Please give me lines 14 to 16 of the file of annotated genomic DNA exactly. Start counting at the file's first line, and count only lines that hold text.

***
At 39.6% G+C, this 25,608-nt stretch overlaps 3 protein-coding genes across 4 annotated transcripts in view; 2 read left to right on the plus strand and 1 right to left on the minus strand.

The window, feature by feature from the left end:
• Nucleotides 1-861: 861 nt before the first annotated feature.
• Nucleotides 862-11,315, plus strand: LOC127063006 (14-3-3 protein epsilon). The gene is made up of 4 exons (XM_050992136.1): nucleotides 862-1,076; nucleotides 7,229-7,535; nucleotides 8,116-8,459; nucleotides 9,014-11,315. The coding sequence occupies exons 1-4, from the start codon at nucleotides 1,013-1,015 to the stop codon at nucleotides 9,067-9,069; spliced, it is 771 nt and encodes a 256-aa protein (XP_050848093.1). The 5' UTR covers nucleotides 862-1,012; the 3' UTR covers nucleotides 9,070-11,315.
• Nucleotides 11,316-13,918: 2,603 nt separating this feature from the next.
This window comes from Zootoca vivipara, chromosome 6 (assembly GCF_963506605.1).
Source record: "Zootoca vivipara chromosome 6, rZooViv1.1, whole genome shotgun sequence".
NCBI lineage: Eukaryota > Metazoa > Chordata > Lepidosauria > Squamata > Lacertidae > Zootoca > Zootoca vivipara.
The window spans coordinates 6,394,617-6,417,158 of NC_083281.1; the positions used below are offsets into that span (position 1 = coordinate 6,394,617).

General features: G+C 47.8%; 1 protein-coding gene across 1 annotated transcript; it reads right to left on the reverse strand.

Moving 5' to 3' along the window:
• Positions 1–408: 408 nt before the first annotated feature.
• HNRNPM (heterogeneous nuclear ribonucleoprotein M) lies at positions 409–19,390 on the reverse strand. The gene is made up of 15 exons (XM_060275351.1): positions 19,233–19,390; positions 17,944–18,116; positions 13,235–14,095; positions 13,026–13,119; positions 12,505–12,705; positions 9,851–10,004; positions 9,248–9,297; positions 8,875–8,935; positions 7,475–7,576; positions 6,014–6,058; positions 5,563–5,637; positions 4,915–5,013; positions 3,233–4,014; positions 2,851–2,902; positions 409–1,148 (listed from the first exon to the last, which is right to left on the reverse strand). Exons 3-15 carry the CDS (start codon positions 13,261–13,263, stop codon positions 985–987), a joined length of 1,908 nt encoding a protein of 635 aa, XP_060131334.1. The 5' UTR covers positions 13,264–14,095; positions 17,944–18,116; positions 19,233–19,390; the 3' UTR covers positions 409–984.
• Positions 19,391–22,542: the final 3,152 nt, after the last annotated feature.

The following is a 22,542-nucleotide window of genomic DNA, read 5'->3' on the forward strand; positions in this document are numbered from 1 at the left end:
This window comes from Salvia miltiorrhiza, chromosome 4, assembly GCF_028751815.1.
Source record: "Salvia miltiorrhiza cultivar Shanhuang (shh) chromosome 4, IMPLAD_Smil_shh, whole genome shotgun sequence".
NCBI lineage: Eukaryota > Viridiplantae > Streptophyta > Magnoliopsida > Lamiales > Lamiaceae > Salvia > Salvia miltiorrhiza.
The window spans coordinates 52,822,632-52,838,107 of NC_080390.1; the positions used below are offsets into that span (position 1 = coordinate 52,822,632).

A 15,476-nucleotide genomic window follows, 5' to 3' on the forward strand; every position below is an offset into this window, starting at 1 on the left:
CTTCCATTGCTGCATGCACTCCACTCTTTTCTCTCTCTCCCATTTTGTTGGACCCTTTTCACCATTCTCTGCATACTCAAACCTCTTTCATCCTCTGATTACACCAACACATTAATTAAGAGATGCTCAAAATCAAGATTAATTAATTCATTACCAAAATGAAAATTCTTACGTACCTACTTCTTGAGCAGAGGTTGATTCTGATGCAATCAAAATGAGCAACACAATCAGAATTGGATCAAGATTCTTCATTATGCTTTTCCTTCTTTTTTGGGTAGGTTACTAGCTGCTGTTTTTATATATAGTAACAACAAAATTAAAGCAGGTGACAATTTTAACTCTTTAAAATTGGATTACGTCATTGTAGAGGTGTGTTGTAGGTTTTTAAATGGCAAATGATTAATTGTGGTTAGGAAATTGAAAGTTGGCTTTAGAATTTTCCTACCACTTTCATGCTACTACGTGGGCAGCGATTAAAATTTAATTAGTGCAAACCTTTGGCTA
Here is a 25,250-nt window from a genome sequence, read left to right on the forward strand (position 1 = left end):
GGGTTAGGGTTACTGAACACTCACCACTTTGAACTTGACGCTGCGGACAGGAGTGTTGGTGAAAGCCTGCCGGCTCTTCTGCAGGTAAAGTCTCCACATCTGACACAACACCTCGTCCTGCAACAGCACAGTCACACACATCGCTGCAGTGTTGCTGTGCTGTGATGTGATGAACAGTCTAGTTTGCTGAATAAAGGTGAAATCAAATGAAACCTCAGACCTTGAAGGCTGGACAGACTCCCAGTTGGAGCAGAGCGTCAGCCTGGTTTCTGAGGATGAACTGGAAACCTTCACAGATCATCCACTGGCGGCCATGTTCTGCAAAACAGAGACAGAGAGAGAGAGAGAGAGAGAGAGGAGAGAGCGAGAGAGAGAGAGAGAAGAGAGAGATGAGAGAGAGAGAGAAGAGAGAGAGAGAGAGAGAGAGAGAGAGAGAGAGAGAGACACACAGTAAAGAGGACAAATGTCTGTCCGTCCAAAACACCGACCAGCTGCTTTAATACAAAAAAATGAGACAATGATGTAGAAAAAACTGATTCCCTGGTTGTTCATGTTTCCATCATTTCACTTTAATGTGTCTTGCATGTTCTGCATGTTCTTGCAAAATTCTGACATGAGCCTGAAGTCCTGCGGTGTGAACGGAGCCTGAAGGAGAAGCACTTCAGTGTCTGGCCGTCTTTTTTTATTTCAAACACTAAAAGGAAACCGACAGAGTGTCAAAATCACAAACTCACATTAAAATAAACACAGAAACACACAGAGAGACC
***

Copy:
• Positions 19,391–22,542: the final 3,152 nt, after the last annotated feature.

The following is a 22,542-nucleotide window of genomic DNA, read 5'->3' on the forward strand; positions in this document are numbered from 1 at the left end:
This window comes from Salvia miltiorrhiza, chromosome 4, assembly GCF_028751815.1.